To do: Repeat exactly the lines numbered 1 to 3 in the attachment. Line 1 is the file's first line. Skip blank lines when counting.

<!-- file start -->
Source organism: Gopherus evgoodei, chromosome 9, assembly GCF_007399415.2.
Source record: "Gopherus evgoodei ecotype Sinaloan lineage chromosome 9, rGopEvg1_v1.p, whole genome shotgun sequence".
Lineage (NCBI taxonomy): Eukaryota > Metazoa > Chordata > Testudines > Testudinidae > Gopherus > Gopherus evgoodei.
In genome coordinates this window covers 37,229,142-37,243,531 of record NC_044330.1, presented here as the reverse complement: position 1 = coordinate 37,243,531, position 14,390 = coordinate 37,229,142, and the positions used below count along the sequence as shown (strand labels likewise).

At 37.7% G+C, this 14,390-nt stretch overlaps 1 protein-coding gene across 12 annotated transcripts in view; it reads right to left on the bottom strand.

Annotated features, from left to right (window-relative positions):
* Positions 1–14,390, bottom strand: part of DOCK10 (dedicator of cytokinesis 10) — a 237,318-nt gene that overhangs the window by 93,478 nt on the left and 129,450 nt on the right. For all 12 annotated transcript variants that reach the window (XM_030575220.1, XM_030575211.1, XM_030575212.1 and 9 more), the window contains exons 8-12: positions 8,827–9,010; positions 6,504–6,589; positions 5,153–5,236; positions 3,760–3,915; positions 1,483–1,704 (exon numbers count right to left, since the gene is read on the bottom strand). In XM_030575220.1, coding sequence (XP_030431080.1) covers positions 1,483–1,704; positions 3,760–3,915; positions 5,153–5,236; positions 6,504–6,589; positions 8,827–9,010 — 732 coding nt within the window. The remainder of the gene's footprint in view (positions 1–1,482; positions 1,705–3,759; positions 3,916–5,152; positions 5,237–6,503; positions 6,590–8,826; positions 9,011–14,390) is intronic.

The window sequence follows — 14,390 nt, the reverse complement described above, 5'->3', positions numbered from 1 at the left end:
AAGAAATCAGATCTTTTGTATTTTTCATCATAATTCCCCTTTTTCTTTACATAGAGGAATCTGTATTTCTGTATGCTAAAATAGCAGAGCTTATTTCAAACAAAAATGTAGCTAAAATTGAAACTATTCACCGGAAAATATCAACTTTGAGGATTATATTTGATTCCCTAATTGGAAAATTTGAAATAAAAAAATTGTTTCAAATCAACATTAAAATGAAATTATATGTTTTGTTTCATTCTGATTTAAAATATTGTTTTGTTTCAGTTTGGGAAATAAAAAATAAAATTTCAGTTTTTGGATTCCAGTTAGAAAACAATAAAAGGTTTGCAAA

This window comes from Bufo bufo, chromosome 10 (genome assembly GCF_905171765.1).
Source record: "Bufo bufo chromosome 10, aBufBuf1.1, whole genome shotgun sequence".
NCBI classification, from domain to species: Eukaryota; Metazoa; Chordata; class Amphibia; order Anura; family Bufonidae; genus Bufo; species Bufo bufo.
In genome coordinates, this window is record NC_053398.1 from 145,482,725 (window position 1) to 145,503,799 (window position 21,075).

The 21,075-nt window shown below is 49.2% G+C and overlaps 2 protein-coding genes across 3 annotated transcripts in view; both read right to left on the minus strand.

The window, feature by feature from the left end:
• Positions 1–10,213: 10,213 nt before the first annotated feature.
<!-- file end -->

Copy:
Source organism: Gopherus evgoodei, chromosome 9, assembly GCF_007399415.2.
Source record: "Gopherus evgoodei ecotype Sinaloan lineage chromosome 9, rGopEvg1_v1.p, whole genome shotgun sequence".
Lineage (NCBI taxonomy): Eukaryota > Metazoa > Chordata > Testudines > Testudinidae > Gopherus > Gopherus evgoodei.